When baby starts a-wailing, it’s easy to lose your grip […]
When baby starts a-wailing, it’s easy to lose your grip on coherent thought. But before you plunge headlong into a panic, scroll down the list of obvious fixes: Does babe have a dirty diaper? Is she hot or cold? Is she rooting around, looking for a meal? If you answered yes to any of these, a change or a feeding could be a quick solution.
However, the unfortunate truth is that baby frequently cries for reasons not apparent to her mama and papa. She’s tired, she’s grumpy, she’s feeling sensitive, something feels uncomfortable—but she can’t tell you what it is (gas pain? inflamed gums? constipation?). These are the occasions when you’ll need a bag of tricks ready to calm baby down and restore the peace.
1. Life is a highway
When you have the time and gas prices are low, do a few circuits around the neighborhood. Some babies seem to find solace in the low rumbling and smooth motion of a moving vehicle. If you’re extra lucky, baby will sleep on as you move her from car to crib when you get home; if not, you’ll at least have enjoyed the few minutes of peace and quiet while they lasted.
To save on mileage, try rocking baby’s car seat back and forth in a dark room. Mom Mackensey Quintana of Aurora, Illinois, says, “Lucas liked to be bounced in his car seat—not rocked back and forth—up and down. I would hold it by the handle and basically do squats until my legs gave out.”
Baby might fall asleep, but don’t leave her slumbering in her car seat long-term. Switch her to the flat and firm surface of her crib or bassinet. (I know, I know, she might wake up, and you’ll have to start the process all over again. I didn’t claim it was a perfect method.)
2. Serving up suckers
Embrace the binky—it could become your best friend (and baby’s, too). Experiment with styles until you find one your baby loves, and then take multiple pacifiers with you everywhere you go. Binkies comfort baby by satisfying the sucking reflex, so you’re not having to breastfeed 24/7. And it’s perfectly OK for her to fall asleep with one in her mouth. In fact, paci-popping snoozers have a lower risk of SIDS.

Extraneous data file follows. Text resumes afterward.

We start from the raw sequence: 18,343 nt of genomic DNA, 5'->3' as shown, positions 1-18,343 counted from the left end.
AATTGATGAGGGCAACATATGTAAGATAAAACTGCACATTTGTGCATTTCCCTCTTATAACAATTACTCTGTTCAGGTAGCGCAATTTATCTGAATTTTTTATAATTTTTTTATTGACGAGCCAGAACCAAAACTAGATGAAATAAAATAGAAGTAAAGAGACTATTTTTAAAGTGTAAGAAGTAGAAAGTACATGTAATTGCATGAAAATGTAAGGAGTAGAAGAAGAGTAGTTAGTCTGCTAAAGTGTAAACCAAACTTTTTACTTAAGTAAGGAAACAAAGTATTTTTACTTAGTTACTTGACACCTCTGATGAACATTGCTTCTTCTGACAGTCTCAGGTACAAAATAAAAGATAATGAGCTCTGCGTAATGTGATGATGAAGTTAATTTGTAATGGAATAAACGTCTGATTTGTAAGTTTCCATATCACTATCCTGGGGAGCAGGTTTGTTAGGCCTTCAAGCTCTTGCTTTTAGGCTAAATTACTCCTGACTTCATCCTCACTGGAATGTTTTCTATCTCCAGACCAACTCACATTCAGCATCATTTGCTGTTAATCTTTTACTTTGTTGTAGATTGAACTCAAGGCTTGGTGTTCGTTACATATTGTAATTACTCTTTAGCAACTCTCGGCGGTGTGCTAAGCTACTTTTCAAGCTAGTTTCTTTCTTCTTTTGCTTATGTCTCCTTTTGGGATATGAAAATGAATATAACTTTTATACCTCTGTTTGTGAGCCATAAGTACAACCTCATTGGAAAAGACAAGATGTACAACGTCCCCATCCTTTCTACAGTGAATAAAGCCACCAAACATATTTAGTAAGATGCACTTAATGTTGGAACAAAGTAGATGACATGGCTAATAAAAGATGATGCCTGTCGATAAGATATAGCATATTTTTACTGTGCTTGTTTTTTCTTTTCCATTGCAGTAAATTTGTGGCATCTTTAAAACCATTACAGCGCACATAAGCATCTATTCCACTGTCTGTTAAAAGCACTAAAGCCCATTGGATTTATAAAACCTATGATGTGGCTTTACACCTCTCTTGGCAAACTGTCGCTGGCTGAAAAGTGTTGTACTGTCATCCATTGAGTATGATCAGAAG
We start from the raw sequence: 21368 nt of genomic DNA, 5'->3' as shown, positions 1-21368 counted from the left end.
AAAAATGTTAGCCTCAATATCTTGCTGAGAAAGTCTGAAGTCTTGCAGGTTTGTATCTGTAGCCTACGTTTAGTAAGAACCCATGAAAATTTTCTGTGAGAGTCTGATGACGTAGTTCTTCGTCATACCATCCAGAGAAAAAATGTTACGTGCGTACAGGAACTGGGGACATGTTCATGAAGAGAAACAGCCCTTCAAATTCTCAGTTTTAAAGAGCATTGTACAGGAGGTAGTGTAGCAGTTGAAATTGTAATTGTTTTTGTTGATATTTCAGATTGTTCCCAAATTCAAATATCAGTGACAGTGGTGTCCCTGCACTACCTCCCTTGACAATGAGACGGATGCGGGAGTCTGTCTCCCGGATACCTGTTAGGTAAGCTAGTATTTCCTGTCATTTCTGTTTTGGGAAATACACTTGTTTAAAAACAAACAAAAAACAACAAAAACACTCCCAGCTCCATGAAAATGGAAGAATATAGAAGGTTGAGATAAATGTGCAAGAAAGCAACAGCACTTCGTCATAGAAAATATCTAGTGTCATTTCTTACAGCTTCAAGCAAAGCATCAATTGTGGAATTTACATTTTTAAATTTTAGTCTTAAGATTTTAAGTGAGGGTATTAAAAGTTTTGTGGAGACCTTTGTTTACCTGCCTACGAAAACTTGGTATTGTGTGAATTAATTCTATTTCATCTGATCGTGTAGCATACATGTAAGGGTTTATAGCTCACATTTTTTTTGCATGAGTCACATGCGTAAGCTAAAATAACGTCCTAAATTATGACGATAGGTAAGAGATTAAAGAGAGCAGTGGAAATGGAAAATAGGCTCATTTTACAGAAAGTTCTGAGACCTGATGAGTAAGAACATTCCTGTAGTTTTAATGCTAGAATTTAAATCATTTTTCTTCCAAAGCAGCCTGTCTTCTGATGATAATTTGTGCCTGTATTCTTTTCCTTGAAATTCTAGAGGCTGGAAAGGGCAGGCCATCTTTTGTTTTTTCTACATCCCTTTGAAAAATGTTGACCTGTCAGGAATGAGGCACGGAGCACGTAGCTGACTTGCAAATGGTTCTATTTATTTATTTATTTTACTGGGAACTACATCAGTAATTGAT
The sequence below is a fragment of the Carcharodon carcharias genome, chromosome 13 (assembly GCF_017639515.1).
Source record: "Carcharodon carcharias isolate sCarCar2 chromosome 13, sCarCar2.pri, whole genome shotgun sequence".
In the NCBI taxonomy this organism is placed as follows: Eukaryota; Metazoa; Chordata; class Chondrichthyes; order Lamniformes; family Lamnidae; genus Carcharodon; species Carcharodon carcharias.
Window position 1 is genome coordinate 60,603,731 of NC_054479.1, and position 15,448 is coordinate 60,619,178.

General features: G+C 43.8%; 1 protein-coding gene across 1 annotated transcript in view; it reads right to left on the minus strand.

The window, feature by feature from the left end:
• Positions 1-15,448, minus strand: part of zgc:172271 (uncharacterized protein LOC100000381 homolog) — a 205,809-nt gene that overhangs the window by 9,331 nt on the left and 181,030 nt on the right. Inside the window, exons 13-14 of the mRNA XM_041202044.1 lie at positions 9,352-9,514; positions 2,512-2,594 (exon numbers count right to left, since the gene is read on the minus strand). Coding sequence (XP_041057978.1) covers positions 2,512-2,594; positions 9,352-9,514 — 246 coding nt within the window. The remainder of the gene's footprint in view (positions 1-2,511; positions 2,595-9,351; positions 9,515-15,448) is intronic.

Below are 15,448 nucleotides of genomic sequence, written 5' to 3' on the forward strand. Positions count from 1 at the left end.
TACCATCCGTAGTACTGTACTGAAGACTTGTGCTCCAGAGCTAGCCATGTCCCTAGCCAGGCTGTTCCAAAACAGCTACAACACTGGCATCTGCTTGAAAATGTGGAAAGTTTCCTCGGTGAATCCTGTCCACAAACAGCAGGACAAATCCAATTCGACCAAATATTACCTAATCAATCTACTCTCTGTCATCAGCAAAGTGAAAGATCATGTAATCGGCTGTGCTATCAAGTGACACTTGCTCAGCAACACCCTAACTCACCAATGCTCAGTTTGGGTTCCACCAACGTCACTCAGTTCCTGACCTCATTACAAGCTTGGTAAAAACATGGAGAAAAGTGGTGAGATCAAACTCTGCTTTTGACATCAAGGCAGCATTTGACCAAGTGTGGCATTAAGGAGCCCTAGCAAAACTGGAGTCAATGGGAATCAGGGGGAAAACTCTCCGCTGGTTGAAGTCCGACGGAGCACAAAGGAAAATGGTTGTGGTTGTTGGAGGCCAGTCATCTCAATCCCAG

The downsides of getting your baby hooked on a pacifier are twofold: First, when baby relies on it for self-soothing, she will wake up and cry when it falls out of her mouth. This can be a nuisance when it happens several times a night.
Second, what you giveth you must someday taketh away. Weaning baby from the binky is necessary for dental health (plus, you don’t want her to be the one kid showing up at preschool with a paci), but the separation can be painful.
3. The baby burrito
For a newborn accustomed to the close quarters of the uterus, wide-open spaces are the last things she wants. A firm swaddle works wonders for infants, keeping their arms from flailing and helping them feel secure.
Look for easy-to-use swaddle suits or blankets specifically made for swaddling, so the size is just right. Light, breathable fabrics are best for spring and summer weather, but warmer weaves are available for when nights get cool. Baby should be able to wriggle a bit without busting loose, so keep those ends tucked in tight.
4. Mellow melodies
Music must be the language of the angels because babies respond to it so intuitively. Specifically, baby loves to hear her parents’ voices, so singing or humming is an instant mood lifter. When you need some tuneful inspiration, take a tip from these moms who found just the right note:
“A good slow dance to Journey’s ‘Lovin’, Touchin’, Squeezin’’ always soothed Norie,” claims Samantha Hamner of Memphis, Tennessee. “There’s something about that beat and mama’s swaying and singing.”